Duchenne muscular dystrophy (DMD) may not sound so bad, but it is. What’s so fatal about muscle degeneration? you might ask. Well, the heart is a muscle, so there’s that.
Luckily, people like Dr. Froehner and Dr. Whitehead have dedicated themselves to saving the lives of Duchenne muscular dystrophy patients.
These two researchers have recently discovered that statins, commonly used to treat cardiovascular health and lower cholesterol, could be just as, or even more, effective at treating DMD.
The proof is in the mice.
A particular statin, known as simvastatin, was administered to a group of mice with DMD. It was observed that, in time, the statin helped improve the functionality of their muscles. That’s just putting it simply. You can read in-depth material about the study here and here.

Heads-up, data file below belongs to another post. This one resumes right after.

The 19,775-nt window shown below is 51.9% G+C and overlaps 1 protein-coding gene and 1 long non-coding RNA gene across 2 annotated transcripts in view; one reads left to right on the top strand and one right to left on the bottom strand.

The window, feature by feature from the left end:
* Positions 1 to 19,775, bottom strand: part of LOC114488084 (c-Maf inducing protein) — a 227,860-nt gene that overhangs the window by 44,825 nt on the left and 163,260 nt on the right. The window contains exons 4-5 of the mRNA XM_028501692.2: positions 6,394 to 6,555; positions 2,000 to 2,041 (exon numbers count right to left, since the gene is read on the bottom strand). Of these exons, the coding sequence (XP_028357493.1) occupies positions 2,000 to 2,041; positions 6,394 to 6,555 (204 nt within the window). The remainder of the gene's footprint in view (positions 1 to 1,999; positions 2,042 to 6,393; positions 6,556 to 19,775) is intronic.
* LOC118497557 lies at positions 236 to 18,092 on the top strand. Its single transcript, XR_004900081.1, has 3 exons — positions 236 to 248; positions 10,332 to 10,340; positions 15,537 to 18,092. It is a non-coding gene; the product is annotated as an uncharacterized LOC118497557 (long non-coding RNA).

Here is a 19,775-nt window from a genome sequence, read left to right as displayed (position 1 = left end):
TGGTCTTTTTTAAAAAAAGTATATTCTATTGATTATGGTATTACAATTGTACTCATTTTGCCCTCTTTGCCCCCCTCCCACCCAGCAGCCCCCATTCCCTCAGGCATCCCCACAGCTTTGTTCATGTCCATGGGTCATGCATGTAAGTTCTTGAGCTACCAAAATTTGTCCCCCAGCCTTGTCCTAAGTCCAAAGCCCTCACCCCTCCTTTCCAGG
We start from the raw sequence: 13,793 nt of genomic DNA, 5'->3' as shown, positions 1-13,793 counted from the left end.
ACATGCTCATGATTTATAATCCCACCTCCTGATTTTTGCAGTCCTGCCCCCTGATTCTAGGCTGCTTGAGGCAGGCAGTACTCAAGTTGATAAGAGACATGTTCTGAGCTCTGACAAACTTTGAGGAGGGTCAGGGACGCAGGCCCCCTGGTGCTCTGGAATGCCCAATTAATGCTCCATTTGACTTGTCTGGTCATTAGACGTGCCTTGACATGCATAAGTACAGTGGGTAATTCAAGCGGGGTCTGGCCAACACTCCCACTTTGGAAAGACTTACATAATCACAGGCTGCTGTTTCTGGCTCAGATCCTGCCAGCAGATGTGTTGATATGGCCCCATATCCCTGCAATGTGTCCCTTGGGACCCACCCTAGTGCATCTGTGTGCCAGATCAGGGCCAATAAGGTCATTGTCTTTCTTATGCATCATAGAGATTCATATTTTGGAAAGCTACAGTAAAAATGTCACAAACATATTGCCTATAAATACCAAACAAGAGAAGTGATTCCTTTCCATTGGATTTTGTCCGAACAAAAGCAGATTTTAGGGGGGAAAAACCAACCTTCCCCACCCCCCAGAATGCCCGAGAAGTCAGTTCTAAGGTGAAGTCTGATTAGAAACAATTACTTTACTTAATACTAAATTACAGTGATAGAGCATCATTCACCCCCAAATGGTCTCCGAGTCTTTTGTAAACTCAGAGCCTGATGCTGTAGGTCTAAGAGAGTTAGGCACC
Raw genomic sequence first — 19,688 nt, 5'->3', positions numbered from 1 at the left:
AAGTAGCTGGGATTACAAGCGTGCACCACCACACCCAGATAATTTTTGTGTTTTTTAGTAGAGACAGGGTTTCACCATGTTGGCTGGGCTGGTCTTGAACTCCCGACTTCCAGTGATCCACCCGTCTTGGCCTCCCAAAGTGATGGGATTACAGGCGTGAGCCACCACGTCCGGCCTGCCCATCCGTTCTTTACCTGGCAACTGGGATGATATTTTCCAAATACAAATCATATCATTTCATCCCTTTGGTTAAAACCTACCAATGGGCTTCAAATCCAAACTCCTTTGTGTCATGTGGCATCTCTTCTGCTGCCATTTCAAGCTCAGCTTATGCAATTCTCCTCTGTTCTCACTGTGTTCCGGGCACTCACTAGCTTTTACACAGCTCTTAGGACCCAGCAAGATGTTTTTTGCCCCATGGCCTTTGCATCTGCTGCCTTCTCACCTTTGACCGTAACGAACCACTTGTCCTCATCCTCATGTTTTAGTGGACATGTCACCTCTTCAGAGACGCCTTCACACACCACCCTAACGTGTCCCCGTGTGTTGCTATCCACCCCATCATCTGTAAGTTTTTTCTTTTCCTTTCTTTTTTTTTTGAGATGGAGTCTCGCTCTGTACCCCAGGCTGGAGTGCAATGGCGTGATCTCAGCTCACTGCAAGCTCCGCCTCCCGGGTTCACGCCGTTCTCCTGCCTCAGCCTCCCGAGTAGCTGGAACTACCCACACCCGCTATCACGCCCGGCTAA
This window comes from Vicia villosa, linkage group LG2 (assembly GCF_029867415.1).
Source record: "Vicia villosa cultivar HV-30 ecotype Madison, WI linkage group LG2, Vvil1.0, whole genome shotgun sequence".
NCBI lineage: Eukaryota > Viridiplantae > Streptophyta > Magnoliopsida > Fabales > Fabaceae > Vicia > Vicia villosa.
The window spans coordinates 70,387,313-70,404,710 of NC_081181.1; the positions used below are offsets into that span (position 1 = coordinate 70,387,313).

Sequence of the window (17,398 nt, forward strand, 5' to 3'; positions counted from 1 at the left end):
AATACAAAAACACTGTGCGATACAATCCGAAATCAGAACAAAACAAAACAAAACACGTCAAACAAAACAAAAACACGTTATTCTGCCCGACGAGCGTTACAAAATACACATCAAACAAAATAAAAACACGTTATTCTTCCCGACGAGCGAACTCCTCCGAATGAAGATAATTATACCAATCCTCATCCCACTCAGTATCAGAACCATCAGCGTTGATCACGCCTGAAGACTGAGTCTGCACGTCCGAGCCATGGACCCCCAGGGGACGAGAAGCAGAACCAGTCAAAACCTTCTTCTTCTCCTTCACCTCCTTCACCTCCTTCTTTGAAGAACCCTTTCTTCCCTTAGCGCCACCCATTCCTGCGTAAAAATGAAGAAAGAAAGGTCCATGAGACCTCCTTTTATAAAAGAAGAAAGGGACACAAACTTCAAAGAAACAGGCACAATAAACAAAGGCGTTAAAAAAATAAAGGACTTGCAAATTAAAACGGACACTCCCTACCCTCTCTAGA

But this might be my favorite part: Both researchers claimed to be surprised at how well the statin worked to improve muscle function in the mice.
Now, I want you to picture a traditional scientist–white lab coat and goggles–standing over a cage full of brown mice, with a look of pure surprise. Looks weird, doesn’t it? I don’t know about you, but I always pictured my scientists to be “strictly science,” having absolutely no time to entertain something as fruitless and mundane as “feeling.”
But I digress.
What matters is… Froehner and Whitehead’s findings could change the name of the game for DMD-based therapy. Next step: CLINICAL TRIALS!